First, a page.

The maximum COVID-19 impact timeline is different for every country. For Italy, it was the end of March, after which the new case counts finally started declining. For the U.S., the new case count peaked in early July, and daily fatalities peaked in April, but instead of the curve flattening, the count is again on the rise in that country.. But a second wave is most prominent in Australia, where daily new cases have surged again.
For Canada, the curve of daily fatalities has been flattening, but the new case count, after a brief reprieve at the end of June, has begun to rise again. Nobody is sure whether it’s a second wave since there is no quantifiable threshold of new cases or daily fatalities, after which the cases are considered part of a second wave. But if new cases follow the same pattern, we might as well see a second wave by mid to late August.
Another market crash
People aren’t as ill-prepared for the second wave as they were for the first one. It will be easier this time for people to transition to remote working, and businesses to stay partly open and operate (safely) during the pandemic. But according to the senate, Canada isn’t prepared for a second wave — and neither is the economy.
The TSX is still 10% down from its March fall, and if it crashes again — and as hard as it did the last time — the eventual recovery might be even slower.
Energy, real estate, and finance are three of the prominent sectors that are still lagging behind in recovery. If another crash comes, stocks from these sectors can plunge down to dangerous levels, or highly lucrative levels if you are planning to buy stocks when they are brutally undervalued. If the timeline of the market crash mimics the second wave’s peak, we might see both in August.
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A stock to keep an eye on
One of the stock you can keep an eye on is FirstService (TSX:FSV)(NASDAQ:FSV), a real estate company based in Toronto. It has a market cap of $6.59 billion, making it one of the heaviest stocks in the sector. The company provides essential property services and caters to both residential and commercial real estate. This is beneficial, as it means that the company isn’t tied to just one asset class within the sector.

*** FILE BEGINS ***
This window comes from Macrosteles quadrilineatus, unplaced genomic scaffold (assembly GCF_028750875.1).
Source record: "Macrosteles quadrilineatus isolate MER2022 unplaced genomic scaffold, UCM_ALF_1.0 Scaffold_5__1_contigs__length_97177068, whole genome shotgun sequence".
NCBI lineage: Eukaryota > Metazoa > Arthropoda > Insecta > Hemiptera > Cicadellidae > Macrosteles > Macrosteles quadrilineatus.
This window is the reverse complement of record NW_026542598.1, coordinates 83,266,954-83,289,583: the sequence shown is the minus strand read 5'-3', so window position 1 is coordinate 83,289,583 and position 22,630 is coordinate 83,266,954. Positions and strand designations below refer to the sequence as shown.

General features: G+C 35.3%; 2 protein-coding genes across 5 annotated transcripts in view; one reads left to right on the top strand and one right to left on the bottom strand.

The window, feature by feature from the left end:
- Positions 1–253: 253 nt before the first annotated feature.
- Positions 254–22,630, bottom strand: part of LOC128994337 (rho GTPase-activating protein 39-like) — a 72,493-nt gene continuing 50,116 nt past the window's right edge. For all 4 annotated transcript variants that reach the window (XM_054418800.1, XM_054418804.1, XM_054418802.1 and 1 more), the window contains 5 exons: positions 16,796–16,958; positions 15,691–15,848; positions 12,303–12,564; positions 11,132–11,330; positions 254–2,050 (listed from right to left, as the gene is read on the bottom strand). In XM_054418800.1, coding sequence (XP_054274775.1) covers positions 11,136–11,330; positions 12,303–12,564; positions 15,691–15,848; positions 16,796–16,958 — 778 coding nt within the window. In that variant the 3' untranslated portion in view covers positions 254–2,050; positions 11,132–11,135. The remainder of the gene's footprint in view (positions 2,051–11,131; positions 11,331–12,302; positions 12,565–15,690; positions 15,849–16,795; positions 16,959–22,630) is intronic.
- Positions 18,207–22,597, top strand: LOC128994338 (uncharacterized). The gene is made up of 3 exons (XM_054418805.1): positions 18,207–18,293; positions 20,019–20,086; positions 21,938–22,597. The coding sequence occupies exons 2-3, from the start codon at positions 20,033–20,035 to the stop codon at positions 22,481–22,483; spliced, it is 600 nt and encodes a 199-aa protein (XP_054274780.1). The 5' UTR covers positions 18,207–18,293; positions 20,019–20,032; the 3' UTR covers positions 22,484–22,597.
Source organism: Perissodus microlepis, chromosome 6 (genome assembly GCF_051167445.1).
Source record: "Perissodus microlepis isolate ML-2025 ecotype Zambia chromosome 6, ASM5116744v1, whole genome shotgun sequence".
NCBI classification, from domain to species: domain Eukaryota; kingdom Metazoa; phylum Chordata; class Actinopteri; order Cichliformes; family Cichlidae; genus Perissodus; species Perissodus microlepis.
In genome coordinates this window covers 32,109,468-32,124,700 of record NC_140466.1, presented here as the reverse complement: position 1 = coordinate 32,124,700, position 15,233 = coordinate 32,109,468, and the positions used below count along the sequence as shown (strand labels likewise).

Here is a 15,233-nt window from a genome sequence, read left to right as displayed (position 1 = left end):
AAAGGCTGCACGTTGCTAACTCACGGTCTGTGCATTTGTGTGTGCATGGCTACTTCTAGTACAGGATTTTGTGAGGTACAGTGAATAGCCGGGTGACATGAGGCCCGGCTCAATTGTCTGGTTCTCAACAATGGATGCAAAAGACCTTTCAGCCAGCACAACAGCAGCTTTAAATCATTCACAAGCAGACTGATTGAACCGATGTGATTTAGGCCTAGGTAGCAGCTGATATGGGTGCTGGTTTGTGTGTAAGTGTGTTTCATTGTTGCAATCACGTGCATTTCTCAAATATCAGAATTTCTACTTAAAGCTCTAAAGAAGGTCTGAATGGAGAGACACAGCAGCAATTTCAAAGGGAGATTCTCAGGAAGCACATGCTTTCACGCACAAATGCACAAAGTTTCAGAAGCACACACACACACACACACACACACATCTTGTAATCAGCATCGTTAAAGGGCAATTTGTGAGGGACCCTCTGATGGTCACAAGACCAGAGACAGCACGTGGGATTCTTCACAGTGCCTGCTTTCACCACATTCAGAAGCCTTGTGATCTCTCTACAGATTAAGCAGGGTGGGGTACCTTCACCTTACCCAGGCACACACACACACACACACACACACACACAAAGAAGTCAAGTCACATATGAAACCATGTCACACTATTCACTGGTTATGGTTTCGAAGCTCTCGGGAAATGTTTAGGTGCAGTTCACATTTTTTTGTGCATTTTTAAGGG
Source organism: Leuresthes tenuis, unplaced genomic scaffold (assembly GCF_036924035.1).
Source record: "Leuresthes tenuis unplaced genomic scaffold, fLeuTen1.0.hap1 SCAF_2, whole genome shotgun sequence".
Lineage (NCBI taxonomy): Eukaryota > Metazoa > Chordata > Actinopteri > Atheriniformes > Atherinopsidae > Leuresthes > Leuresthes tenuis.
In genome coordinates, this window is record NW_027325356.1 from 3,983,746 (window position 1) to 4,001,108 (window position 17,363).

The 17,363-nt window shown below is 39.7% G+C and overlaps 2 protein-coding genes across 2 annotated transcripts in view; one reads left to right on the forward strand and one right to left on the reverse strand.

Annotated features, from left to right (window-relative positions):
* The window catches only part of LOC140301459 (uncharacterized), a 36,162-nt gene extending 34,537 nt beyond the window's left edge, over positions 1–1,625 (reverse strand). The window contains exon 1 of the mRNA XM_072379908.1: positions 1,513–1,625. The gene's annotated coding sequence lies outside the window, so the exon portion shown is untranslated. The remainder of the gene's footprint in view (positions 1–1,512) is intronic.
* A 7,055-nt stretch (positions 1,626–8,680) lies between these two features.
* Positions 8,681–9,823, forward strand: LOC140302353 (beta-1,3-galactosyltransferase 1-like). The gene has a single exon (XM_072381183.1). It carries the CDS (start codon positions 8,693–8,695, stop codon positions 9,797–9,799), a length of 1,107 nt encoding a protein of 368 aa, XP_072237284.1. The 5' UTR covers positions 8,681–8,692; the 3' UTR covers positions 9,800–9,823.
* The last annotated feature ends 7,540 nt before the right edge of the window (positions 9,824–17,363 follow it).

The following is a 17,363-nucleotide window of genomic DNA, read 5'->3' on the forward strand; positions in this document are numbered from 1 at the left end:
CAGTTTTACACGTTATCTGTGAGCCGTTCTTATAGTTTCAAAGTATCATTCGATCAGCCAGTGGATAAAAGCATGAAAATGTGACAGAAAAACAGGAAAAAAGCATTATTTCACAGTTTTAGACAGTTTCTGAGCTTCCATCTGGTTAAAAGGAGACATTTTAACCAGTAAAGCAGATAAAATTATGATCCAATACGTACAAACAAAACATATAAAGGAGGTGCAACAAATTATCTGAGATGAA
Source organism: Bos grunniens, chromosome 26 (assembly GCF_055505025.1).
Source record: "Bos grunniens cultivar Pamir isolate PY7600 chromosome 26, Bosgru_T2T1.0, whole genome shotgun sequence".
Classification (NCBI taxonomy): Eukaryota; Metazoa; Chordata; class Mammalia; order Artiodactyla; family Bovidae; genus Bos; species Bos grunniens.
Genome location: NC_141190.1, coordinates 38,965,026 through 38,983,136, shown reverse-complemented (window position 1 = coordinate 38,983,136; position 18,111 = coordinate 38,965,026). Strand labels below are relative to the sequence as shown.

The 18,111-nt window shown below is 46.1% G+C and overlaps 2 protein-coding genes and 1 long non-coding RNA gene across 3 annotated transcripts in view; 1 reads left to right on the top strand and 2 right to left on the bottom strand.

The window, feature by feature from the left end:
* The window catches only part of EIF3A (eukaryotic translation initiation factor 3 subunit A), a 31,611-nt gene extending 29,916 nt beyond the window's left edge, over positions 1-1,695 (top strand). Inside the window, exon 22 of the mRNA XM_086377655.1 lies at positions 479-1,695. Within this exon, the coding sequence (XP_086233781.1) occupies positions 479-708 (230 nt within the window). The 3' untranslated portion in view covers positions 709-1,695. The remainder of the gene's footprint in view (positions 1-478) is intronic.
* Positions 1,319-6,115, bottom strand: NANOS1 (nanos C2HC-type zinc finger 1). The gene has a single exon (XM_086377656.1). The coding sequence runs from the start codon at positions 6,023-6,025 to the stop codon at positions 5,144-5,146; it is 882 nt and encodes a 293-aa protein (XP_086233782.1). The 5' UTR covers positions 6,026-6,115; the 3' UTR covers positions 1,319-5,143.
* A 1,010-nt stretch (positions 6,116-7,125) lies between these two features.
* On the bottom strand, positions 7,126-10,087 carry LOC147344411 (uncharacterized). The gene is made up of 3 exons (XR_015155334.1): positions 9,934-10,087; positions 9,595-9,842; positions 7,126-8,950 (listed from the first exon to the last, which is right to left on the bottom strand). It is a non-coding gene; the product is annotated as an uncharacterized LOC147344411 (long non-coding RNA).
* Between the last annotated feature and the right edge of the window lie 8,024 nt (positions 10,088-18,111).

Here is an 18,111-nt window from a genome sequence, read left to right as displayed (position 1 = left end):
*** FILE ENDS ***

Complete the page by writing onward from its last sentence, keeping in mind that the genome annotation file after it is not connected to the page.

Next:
It’s also a Dividend Aristocrat, but the yield pales compared to the capital growth opportunity it offers. Its five-year returns are over 300%, making its compound annual growth rate (CAGR) a very juicy number of 33.51%.
The stock did crash when the rest of the market did, by over 42%. But unlike many of its real estate peers, the company has recovered its pre-pandemic valuation.
The stock is currently trading at $151.7 per share at writing, which is overvalued if we consider its price to earnings of 49.1 and price to books of 10.5. But if another crash is due next month, it will likely knock this powerful growth monster down to a more palatable valuation.
Another crash might rock your portfolio harder than the first one did. And not all stocks would recover equally and rapidly. Complete portfolio loss is one thing that diversification prevents against. Still, the other edge of this double-edged sword is that some of your stocks are likely to suffer losses from which they may never recover.
One way to off-set that affect and ensure that your portfolio’s eventual recovery makes up for the current losses is to buy good stocks at amazing prices. And the perfect time to do it is when another market crash comes.
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This article represents the opinion of the writer, who may disagree with the “official” recommendation position of a Motley Fool premium service or advisor. We’re Motley! Questioning an investing thesis — even one of our own — helps us all think critically about investing and make decisions that help us become smarter, happier, and richer, so we sometimes publish articles that may not be in line with recommendations, rankings or other content.
Fool contributor Adam Othman has no position in any of the stocks mentioned. The Motley Fool recommends FirstService, SV.